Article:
RE: The new ATAR system
posted in General Discussion
When I was at school about 10 years back it was a pretty simple system. You did all your internal work (at the beginning of the year you were provided with a handbook which told you for every subject what assessments would come up when and how much they would be weighted). The final task would be your trial exams, and when you had completed that you would get a final internal mark and a ranking. You would then complete the external exam and get another mark. These two would be averaged and a final score would be provided.
If your school had an internal program that was easier/harder this would be discovered by the final exam marks and adjusted accordingly, however if your scores were scaled your ranking would not change (if I was ranked #1 in the internal program I would maintain the highest scaled score for that component).
To develop an ATAR (UAI for me) was a bit more difficult, based on your results and your subject difficulty, a ranking was obtained. Students would get so worried about the subjects they chose that some even wanted to repeat year 11 with better subject selections to scale themselves higher. The teachers would all just tell you to work hard and try your best and not worry about logistics. In the end those who followed that advice were the ones who achieved their best possible results and those who worried about it maybe under performed a little. Also remember that your year 12 results are only one of many ways into university. Once your are there your high school results mean nothing, your ATAR may be a talking point with a few new friends you make in your first 2-3 weeks but otherwise nobody really cares by that point.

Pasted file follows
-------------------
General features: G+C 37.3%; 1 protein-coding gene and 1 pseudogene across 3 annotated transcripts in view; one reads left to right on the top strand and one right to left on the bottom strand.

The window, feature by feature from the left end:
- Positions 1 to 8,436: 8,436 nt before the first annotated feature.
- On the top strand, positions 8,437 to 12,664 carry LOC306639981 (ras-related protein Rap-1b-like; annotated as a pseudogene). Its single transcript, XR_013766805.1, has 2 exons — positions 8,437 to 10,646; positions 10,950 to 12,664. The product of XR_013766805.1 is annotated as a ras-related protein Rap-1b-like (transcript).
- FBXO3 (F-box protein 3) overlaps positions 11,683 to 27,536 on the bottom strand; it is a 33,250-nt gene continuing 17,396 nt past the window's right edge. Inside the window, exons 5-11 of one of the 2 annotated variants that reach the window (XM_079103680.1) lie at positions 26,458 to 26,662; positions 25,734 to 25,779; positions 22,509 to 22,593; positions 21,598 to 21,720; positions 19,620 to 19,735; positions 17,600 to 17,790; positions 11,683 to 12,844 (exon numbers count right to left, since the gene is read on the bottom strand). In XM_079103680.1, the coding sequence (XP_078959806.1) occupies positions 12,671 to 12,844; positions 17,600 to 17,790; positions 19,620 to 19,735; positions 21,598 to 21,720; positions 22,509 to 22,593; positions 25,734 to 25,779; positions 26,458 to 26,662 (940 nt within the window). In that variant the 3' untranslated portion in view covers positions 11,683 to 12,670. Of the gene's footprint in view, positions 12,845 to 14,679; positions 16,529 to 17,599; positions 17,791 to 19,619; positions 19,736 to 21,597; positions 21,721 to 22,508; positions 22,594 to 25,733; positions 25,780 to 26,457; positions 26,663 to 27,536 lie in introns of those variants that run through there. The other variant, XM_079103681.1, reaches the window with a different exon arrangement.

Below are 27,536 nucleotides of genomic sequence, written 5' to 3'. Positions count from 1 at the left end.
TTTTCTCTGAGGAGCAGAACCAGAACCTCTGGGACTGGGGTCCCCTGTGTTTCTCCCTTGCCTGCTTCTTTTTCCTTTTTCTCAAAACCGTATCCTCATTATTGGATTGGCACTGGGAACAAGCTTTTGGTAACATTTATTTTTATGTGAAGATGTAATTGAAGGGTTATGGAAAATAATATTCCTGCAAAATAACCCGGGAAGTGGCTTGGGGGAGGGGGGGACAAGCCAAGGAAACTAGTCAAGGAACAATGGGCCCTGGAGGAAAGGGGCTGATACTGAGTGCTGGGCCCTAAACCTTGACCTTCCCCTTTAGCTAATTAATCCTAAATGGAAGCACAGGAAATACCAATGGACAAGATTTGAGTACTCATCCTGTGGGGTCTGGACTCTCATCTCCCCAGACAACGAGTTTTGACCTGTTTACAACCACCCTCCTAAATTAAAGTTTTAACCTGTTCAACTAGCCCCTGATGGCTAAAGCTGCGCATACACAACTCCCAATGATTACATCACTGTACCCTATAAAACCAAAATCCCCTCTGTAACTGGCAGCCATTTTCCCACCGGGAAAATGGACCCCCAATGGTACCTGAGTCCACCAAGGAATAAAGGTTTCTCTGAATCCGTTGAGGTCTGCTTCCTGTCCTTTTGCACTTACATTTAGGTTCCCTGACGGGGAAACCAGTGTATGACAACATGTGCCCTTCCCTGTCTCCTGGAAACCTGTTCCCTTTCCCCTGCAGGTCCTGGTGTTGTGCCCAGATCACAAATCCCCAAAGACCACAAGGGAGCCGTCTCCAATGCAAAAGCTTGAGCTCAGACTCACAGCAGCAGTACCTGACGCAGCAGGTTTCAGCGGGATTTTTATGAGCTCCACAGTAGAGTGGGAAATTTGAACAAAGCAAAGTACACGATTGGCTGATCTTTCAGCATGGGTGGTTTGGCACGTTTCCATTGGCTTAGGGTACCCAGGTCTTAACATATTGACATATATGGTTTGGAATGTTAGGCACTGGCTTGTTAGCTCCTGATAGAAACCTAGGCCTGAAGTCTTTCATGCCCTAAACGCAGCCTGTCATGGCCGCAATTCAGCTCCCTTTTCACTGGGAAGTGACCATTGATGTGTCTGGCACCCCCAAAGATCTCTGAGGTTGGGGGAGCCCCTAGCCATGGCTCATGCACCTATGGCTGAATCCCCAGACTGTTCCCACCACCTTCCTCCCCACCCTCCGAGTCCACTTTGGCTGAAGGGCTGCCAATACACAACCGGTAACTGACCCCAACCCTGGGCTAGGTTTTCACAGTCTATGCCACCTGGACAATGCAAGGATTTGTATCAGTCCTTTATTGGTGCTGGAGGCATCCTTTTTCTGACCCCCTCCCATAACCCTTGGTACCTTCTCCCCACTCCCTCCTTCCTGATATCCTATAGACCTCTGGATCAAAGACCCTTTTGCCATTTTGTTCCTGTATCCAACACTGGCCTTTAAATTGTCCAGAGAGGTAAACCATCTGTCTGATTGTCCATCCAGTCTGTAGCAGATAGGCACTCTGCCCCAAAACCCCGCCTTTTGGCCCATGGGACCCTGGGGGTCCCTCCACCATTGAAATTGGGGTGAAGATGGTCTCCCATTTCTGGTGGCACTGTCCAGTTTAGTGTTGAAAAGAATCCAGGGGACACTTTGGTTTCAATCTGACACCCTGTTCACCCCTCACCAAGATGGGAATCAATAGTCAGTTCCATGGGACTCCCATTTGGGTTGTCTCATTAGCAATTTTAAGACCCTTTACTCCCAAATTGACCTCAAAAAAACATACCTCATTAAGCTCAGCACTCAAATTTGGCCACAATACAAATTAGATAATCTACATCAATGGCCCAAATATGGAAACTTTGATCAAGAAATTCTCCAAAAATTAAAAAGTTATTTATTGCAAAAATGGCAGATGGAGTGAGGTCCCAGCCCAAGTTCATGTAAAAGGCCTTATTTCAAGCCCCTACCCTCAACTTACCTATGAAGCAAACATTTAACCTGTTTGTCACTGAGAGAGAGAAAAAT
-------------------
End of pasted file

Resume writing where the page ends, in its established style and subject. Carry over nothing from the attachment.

Just remember, if you get to university the first year there is a similar level to year 12 (or at least the first half of each unit is). I did not study Economics in high school but every year my first year Economics subjects spent a few weeks covering year 12 Economics. Since I had studied Business in year 12 some of the areas that I had covered then were a bit easier at Uni, but it gave me more time to focus on other subjects.